Knowing about QR Codes vs. Using Them 2012-07-02

While mobile scanning is still a distance from mass consumer usage, it hasn’t stopped the proliferation of codes on packaging and signage.

For QR code proponents, the good news is that most people at least know what they are. The bad news, of course, is that most people have never scanned one.

Some new research in the Mobile Commerce Compendium shows that 91% know what a QR code is but 65% have never scanned one in-store.

The eConsultancy study is based on a Toluna survey of 1,000 UK consumers looking at smartphone behaviors. It found that more than a third (36%) had used a map tool in the previous week, so shoppers potentially are looking for physical stores.

The study also showed that about a quarter (27%) had used a smartphone to shop online but that more than half (51%) had not made a purchase.

mobil handel i GöteborgA recent report from Scanbuy, one of the major QR code platform companies, showed that there were 18 million scans of QR codes and UPC mobile barcodes the first quarter of this year.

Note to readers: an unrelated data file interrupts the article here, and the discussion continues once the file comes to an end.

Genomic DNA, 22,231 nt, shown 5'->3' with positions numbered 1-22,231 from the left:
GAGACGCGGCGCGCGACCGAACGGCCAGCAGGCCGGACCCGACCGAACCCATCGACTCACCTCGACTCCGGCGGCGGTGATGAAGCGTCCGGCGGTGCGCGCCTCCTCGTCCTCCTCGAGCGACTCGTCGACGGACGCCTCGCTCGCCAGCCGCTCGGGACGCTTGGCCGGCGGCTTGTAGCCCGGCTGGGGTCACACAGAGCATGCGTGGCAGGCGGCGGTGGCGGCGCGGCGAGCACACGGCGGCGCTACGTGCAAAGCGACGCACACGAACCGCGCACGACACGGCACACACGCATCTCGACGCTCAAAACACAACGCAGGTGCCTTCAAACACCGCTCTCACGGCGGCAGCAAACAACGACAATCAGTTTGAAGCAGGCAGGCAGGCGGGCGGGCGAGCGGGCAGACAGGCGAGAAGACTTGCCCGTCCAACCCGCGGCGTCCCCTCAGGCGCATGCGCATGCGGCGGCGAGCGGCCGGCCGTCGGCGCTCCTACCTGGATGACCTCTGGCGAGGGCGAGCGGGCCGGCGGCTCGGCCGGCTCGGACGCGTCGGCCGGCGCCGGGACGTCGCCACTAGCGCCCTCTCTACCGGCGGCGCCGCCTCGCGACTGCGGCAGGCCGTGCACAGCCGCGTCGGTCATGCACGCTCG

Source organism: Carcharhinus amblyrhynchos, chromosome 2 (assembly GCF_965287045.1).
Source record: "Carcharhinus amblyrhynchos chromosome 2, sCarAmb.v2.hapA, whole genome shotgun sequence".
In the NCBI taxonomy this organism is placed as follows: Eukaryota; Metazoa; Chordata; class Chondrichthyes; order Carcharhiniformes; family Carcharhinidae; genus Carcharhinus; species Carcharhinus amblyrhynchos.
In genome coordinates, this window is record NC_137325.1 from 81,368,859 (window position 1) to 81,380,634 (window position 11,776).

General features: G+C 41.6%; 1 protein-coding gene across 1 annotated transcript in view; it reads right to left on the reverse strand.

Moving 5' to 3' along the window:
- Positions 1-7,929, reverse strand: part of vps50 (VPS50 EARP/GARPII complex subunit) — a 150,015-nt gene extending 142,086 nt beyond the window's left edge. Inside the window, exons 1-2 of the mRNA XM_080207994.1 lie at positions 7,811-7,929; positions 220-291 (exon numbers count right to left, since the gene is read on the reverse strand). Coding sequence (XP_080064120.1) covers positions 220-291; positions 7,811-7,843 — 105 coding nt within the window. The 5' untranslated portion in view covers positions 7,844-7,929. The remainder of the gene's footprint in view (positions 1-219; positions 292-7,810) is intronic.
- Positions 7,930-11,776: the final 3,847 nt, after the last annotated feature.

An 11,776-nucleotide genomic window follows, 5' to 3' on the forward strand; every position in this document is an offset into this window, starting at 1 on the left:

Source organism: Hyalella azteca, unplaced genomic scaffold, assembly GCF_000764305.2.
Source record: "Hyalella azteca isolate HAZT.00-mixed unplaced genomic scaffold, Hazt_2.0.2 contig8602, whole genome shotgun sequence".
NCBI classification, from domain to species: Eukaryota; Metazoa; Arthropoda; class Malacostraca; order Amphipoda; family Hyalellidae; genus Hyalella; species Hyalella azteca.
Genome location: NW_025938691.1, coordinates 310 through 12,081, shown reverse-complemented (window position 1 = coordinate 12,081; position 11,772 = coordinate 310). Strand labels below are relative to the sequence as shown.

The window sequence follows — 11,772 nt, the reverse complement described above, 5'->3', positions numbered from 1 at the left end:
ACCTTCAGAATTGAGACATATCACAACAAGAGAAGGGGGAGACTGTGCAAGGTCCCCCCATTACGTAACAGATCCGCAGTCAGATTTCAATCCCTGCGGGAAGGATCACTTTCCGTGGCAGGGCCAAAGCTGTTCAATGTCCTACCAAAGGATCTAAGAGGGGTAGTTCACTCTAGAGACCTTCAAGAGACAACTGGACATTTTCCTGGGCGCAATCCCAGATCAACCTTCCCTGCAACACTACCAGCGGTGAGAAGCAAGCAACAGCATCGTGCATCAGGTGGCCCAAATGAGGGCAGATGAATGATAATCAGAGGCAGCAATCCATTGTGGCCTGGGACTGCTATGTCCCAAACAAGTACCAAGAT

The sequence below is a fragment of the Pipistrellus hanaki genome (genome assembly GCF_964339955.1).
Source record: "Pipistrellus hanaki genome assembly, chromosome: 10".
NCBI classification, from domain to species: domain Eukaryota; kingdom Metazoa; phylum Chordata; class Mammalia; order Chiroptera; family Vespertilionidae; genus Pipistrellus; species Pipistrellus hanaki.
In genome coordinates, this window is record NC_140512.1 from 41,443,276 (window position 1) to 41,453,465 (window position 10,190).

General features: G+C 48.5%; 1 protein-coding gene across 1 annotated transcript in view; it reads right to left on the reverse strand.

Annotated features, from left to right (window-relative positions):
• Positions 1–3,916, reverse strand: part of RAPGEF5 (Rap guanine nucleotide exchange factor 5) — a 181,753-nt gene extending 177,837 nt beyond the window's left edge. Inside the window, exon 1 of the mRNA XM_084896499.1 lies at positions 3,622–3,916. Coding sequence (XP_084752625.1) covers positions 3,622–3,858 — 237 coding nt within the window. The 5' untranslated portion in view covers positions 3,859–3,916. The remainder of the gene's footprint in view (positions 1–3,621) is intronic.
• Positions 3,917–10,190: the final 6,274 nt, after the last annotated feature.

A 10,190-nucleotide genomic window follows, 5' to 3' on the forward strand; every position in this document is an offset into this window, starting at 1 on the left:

That research also indicated scanning is on the rise, with the latest month in the study being the highest-generating month since the company began tracking scans in 2009.

It strikes me that there are two separate issues around QR codes: the number of codes proliferating and the number of people actually scanning them.

There’s little doubt that QR codes are growing, whether in magazines, or on billboards, signage or packaging. The government in Abu Dhabi is even putting QR codes on street signs so people can access historical information, as well as accurate addresses.

The move to mass consumer adoption is the other side of the QR code coin.

In terms of those who do scan, Scanbuy found that 65% of the scans are by men and 35% by women. The company also saw higher  usage from Android phones (57%) than Apple iOS devices (35%).

They key for mobile scanning is what each scan leads to. (This issue will be addressed in a session at the MediaPost OMMA mCommerce conference in New York on July 15).

We’re well past the stage of a QR code simply replicating a URL, leading a consumer to a traditional website. They can be used to facilitate a purchase, start a conversation via SMS or MMS or provide a relevant video.

The problem with QR codes has never been the codes themselves but rather the lack of valuable experiences on the other end.

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